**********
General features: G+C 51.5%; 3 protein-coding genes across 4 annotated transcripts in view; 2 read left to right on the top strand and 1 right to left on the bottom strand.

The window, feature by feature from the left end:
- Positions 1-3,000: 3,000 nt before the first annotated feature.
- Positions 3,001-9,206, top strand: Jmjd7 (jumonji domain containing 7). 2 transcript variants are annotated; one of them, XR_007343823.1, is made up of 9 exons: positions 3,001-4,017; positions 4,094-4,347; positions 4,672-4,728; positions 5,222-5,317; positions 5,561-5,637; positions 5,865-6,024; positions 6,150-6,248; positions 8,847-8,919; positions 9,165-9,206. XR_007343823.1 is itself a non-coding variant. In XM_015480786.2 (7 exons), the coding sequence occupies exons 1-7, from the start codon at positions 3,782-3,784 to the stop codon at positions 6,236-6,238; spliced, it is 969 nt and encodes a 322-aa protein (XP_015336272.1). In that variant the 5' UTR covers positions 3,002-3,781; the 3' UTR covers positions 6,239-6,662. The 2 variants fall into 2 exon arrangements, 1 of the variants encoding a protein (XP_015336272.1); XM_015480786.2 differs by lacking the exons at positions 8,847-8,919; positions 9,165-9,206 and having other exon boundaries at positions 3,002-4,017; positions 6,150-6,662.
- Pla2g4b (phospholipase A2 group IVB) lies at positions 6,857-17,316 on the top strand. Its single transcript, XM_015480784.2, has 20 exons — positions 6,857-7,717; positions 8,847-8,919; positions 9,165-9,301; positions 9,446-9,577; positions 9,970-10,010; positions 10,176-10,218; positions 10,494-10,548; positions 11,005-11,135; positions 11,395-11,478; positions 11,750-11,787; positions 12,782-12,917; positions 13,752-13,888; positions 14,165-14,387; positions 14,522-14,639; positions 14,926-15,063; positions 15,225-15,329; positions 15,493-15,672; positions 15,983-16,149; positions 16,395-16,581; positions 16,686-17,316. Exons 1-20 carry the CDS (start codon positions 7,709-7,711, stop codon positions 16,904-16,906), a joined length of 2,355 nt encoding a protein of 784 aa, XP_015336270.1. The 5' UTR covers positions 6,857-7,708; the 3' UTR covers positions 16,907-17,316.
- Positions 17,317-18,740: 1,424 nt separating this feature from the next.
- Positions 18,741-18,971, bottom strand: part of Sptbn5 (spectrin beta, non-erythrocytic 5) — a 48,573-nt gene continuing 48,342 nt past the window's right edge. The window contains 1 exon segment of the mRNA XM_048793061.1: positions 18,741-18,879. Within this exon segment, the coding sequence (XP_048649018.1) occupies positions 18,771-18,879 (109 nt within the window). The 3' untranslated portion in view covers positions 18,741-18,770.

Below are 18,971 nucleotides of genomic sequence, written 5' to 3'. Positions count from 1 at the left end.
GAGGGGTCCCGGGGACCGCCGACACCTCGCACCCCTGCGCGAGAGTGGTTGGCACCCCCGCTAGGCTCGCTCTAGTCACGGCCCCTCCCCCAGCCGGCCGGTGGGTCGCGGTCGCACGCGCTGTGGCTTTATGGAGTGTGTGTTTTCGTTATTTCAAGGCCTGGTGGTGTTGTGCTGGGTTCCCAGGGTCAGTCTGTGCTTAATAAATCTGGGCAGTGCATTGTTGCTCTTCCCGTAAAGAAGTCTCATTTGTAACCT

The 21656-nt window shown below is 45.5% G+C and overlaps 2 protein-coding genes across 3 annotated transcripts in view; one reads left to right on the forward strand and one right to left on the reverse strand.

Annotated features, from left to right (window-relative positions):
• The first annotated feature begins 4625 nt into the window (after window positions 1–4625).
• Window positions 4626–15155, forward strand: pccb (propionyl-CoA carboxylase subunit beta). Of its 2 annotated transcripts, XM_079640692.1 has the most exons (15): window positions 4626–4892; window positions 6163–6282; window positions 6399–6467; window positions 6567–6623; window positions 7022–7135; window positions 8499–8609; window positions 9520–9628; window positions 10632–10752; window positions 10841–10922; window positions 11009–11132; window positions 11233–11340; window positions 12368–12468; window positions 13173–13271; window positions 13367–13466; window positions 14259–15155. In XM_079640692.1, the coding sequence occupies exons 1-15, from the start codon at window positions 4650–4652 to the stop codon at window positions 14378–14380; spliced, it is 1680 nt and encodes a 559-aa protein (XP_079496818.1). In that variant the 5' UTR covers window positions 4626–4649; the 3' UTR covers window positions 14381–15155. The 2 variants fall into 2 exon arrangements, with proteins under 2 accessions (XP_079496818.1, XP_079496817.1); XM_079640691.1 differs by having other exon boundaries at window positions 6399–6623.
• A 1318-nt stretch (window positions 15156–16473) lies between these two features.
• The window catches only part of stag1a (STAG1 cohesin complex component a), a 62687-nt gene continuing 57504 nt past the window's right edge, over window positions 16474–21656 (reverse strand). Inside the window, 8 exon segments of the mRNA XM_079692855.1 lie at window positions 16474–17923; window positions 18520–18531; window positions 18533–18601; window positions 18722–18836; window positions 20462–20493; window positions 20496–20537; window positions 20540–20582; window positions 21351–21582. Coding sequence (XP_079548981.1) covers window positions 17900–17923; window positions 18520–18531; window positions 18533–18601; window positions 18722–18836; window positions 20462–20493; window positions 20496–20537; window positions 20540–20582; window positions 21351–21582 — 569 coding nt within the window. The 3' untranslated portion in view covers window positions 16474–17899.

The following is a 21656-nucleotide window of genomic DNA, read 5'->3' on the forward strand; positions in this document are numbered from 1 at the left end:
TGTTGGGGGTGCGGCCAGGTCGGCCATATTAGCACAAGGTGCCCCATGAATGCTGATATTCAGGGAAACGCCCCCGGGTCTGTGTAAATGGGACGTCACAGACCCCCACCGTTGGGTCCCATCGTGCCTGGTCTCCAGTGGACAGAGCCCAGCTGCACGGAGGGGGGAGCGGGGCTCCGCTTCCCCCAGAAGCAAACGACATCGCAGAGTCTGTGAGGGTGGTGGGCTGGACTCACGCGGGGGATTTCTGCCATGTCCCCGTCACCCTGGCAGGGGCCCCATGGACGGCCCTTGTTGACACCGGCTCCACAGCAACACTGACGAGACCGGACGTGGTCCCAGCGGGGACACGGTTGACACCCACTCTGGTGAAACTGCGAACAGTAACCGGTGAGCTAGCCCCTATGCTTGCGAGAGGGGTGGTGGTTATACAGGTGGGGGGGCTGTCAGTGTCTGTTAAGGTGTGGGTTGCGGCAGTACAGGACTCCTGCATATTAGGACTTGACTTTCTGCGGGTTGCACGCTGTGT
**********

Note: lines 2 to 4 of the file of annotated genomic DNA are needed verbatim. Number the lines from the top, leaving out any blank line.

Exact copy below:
The window, feature by feature from the left end:
- Positions 1-3,000: 3,000 nt before the first annotated feature.
- Positions 3,001-9,206, top strand: Jmjd7 (jumonji domain containing 7). 2 transcript variants are annotated; one of them, XR_007343823.1, is made up of 9 exons: positions 3,001-4,017; positions 4,094-4,347; positions 4,672-4,728; positions 5,222-5,317; positions 5,561-5,637; positions 5,865-6,024; positions 6,150-6,248; positions 8,847-8,919; positions 9,165-9,206. XR_007343823.1 is itself a non-coding variant. In XM_015480786.2 (7 exons), the coding sequence occupies exons 1-7, from the start codon at positions 3,782-3,784 to the stop codon at positions 6,236-6,238; spliced, it is 969 nt and encodes a 322-aa protein (XP_015336272.1). In that variant the 5' UTR covers positions 3,002-3,781; the 3' UTR covers positions 6,239-6,662. The 2 variants fall into 2 exon arrangements, 1 of the variants encoding a protein (XP_015336272.1); XM_015480786.2 differs by lacking the exons at positions 8,847-8,919; positions 9,165-9,206 and having other exon boundaries at positions 3,002-4,017; positions 6,150-6,662.